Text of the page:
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Kitchen edges closer to win in Democratic primary in Utah

July 7, 2018

FILE - In this Oct. 6, 2014, file photo, Kody Partridge, left, and Derek Kitchen, two of the six people who brought the lawsuit against the Utah's gay marriage ban, speak during a news conference in Salt Lake City. Salt Lake City councilman Kitchen edged closer to victory Friday, July 6, 2018, in his Democratic primary race in one of the state Senate's few liberal districts. (AP Photo/Rick Bowmer, File)

SALT LAKE CITY (AP) — Salt Lake City councilman Derek Kitchen, whose lawsuit overturned Utah’s prohibition on same-sex marriage, edged closer to victory Friday in his Democratic primary race in one of the state Senate’s few liberal districts.

Updated vote results showed Kitchen’s lead had widened over physician Jennifer Plumb and could be insurmountable, Salt Lake County Clerk Sherrie Swensen said.

Kitchen had 5.491 votes as of Friday, or roughly 53 percent, compared to 4,940, or about 47 percent, for Plumb.

The only ballots that remained uncounted were those that had not yet arrived by mail but had been postmarked by June 25, and corrected mail-in ballots that initially lacked proper signatures.

It’s “not remotely enough” to change the outcome, Swensen said. “It’s such a wide margin.”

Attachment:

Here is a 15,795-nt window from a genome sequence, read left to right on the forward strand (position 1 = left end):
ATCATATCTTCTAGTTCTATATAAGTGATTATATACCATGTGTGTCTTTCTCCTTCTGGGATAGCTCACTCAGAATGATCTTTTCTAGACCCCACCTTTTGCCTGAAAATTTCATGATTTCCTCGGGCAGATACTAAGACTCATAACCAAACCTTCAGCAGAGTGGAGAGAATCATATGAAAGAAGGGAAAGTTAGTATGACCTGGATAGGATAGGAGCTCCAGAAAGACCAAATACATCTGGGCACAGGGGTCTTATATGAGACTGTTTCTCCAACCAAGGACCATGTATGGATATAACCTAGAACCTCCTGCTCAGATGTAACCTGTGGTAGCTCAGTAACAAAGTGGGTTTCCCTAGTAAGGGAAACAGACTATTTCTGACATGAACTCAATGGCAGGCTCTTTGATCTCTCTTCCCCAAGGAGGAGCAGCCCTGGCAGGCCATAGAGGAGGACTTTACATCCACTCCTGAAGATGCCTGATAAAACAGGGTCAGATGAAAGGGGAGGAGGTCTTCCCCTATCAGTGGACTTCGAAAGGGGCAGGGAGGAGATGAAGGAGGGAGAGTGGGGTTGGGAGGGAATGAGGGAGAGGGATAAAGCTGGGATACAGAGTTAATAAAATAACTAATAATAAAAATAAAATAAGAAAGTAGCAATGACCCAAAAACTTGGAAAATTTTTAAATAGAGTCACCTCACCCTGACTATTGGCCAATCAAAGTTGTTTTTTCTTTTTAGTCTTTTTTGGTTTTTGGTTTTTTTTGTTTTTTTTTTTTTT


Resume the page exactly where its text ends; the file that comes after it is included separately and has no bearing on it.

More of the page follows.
Plumb has not conceded, though she’s said since the June 26 primary that victory is unlikely.

If confirmed by a final vote tally to be released Tuesday, Kitchen would run against Republican software company executive Chase Winder in the November general election to replace outspoken Sen. Jim Dabakis, who has represented most of Salt Lake City in the state Legislature since 2013.

Kitchen, 29, describes himself as a left-of-center pragmatist who would find common ground with Republicans in the state Senate, where Democrats are outnumbered 24-5.

“I’m really eager to get in there and figure out where Republicans have their values and where they align with mine and see what we can get done,” he said.

Kitchen said his priorities would be education, health care and “quality growth” for the state, which is expected to undergo a population boom in coming decades, he said.

Kitchen’s 2013 lawsuit against Utah’s same-sex marriage ban came two years before the U.S. Supreme Court ruled in a separate case extending gay couples’ right to marry nationwide.

He and his husband married in a public ceremony in downtown Salt Lake City in 2015. They own a trendy Middle Eastern cafe in Salt Lake City.

Dabakis, the former Utah Democratic Party chairman, endorsed Kitchen shortly before last week’s primary. Dabakis is also gay.

As state Republicans pushed to rename a highway after President Donald Trump in recognition of his order shrinking two national monuments in the state, Dabakis countered with an amendment naming a ramp for porn star Stormy Daniels, who alleges she had a sexual encounter with Trump in 2006. Trump denies the allegation.

Neither effort became law.

“Jim and I come from the same corner on policy and politics, but I have a much different style than he does,” Kitchen after the primary election.

Plumb, who has campaigned for wider access to the overdose-reversal drug Naloxone, said she does not differ significantly with Kitchen on policy.

She said it would be disrespectful to voters to concede before every ballot had been counted. Refusing to bow out “is not delaying the people’s leadership, this is not delaying decisions being made,” she said.

She said she would support Kitchen if he becomes the Democratic candidate in the Senate race.

“He’s going have his victory lap whenever the numbers come in,” she said.

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